post #8 of 12
Quote:
Originally Posted by Maestro64 View Post

Honestly, there is prior artwork on this, i.e. ATM and point of sales CC processing devices, these all have used telephone to interact with a database. Why are they only focusing on the cell phone industry...

Because the daft idiots see "telecom", think "phones" and therefore go after the phones, despite the patent actually being titled with the word "telecommunications", which covers everything from world wide telephone calls to smoke signals.

The "LINK" system in the United Kingdom is a perfect example of an ATM network, and thats been going since the '85. That technically falls under this patent (the title at least) - you use an ATM or Pay For something in a shop, shop communicates with the bank, activity logged in the database.

... at night.

Reply

... at night.

Reply
post #9 of 12
It should be illegal to own a business whose sole form of income is to sue people for violating patents.

I would say if there isn't some evidence that you're actually attempting to USE the patent you've created (to make your own product, or at least further a business you're known to be involved in), then your patent should be declared invalid.

What if they created a time limit? Say you make a patent. If the patent doesn't show up in a product of yours within X amount of time, then the patent is released for someone else to use or patent themselves. That would eliminate people who sit on patents for 10 years, who obviously are just squatting hoping to sue someone who uses the patent.
post #10 of 12
yeah the new patent reform law change the law about being first to apply, they should have also include you can only claim damages if you actually are actively making a product that employes the patent.
post #11 of 12
Quote:
Originally Posted by enjourni View Post

It should be illegal to own a business whose sole form of income is to sue people for violating patents.

I would say if there isn't some evidence that you're actually attempting to USE the patent you've created (to make your own product, or at least further a business you're known to be involved in), then your patent should be declared invalid.

What if they created a time limit? Say you make a patent. If the patent doesn't show up in a product of yours within X amount of time, then the patent is released for someone else to use or patent themselves. That would eliminate people who sit on patents for 10 years, who obviously are just squatting hoping to sue someone who uses the patent.

The current patent system actively discourages this. If these inventors tried making a product with their inventions and THEN sued other companies they would quickly be buried in counter-lawsuits because everyone violates patents, so the advantage often goes to the company with the largest war chest (which Apple is one of them) This means that larger companies (Apple, Microsoft, IBM, etc) could (and can) "use" any technology they want from smaller inventors with imputy because if that competitor tries suing them, they just counter-sue and force a favorable licensing agreement.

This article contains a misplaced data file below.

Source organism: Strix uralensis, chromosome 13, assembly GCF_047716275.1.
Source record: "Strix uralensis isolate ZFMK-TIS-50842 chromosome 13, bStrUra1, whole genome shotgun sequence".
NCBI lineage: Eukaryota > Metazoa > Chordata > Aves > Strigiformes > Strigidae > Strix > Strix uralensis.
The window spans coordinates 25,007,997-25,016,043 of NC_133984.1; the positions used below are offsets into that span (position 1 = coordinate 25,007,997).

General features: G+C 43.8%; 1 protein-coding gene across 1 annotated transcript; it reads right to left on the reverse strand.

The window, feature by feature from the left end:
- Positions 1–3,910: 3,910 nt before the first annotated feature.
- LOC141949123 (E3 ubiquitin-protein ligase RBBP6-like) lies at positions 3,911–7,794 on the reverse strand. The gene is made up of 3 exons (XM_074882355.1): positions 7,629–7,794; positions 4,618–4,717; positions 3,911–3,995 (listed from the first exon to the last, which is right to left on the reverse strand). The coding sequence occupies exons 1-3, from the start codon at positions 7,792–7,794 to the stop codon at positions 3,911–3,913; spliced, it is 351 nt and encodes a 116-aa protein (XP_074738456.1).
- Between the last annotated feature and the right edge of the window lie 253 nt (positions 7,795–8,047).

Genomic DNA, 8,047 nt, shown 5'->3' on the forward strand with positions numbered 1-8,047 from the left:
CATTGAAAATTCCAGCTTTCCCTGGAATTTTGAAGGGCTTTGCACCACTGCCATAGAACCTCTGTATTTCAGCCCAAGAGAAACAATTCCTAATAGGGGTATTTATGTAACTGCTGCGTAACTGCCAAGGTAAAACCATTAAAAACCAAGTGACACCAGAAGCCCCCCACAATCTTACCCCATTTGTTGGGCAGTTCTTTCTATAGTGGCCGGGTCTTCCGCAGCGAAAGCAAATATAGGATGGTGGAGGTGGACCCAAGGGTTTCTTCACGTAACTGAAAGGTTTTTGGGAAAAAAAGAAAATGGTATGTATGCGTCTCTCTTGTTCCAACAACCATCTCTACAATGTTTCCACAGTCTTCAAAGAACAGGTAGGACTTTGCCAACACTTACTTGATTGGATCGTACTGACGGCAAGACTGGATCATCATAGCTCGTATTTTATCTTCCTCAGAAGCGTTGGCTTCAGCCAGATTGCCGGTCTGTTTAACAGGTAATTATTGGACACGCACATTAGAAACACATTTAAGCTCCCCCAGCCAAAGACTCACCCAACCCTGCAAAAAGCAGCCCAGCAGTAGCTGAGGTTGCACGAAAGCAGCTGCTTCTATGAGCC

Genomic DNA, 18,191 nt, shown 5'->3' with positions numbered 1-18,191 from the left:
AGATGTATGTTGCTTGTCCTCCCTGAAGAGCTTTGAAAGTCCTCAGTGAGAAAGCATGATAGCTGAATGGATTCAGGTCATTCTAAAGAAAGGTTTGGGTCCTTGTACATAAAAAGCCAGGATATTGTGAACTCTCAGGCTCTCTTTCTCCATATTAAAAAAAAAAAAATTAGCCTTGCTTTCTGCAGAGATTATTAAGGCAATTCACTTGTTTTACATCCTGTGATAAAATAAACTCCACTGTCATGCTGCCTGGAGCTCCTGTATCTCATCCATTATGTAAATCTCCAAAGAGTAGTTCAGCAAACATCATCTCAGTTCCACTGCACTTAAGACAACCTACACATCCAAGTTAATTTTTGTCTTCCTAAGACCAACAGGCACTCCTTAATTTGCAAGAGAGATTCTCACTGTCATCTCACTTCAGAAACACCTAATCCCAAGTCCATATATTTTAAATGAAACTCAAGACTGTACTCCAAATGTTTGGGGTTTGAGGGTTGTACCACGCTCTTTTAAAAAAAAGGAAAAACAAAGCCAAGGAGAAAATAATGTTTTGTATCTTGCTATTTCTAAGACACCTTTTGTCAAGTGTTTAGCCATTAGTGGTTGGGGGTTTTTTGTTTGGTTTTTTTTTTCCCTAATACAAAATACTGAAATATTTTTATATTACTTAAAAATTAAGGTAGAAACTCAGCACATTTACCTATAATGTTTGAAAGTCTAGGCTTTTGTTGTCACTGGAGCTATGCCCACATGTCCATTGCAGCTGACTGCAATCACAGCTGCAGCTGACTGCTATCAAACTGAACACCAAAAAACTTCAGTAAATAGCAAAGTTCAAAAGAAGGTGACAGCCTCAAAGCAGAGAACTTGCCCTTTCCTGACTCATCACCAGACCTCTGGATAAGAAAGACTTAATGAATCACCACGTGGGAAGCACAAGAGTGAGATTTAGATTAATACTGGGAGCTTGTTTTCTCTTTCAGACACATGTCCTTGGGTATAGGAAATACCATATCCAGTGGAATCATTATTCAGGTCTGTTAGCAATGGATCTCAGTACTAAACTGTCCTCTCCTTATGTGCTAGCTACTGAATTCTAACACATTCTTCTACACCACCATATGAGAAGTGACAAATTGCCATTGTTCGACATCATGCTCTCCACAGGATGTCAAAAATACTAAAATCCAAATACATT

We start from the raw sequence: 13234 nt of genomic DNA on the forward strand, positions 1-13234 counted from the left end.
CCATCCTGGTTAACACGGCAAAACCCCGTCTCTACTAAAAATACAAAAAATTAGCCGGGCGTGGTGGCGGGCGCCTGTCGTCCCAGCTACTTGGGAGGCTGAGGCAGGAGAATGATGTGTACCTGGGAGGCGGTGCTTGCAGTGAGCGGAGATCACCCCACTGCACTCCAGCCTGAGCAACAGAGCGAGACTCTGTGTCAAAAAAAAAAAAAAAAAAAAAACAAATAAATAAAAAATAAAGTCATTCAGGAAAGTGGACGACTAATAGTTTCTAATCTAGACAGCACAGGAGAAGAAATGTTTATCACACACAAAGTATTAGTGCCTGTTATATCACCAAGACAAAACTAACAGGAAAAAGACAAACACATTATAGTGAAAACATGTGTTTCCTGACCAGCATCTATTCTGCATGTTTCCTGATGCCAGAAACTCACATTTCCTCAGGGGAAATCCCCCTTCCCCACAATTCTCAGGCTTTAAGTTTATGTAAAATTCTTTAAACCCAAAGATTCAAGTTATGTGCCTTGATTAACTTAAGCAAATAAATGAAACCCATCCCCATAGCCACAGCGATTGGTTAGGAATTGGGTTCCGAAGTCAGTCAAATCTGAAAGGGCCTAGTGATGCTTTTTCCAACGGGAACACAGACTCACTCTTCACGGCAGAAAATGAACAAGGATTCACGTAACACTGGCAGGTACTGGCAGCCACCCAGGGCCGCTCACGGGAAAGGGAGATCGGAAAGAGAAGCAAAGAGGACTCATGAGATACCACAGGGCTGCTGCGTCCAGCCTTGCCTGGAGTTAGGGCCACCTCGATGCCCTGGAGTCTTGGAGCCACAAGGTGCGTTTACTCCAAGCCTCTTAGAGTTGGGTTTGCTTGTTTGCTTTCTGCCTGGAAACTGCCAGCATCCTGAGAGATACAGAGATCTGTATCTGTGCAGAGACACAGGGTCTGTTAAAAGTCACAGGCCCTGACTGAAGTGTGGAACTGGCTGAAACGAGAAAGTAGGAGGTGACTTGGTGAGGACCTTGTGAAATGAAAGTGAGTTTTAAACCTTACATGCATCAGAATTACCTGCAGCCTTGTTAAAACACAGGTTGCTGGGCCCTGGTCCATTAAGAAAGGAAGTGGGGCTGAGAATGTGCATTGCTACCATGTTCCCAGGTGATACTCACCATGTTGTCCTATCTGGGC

That's where these "patent troll" companies come in. By having the patents in a non-practicing entity, it makes it virtually impossible to counter-sue, meaning that these patents actually stand a chance of gaining some traction. If you're a small time inventor, your only real alternatives in the tech world is to either sell the patent to a larger company (or at least get protection from them) or sell to a "Troll" company and hope to collect some compensation for your work that way. If you try and go it alone, you're screwed.

I'm not defending patent trolls. They're horrible and (no matter their founding purposes) invariably cause greater harm than good. But they are a SYMPTOM of the problem, NOT the disease itself. The Disease is the current patent system, and it needs some massive reform (and not special-interest band-aides like the recent law) to cause any real change. Until that happens, we ALL suffer, no matter what OS we use.
post #12 of 12
Quote:
Originally Posted by Maestro64 View Post

yeah the new patent reform law change the law about being first to apply, they should have also include you can only claim damages if you actually are actively making a product that employes the patent.

That change benefits larger companies, NOT original inventors. It's a step backwards in patent law. As for your second statement, see my response above this one. Non-Practicing entities exist because there is NO other way for independent devs to "protect" their IP
New Posts  All Forums:Forum Nav:
  Return Home
  Back to Forum: General Discussion
AppleInsider › Forums › General › General Discussion › Patent suit targets Apple, 26 others over wireless transactions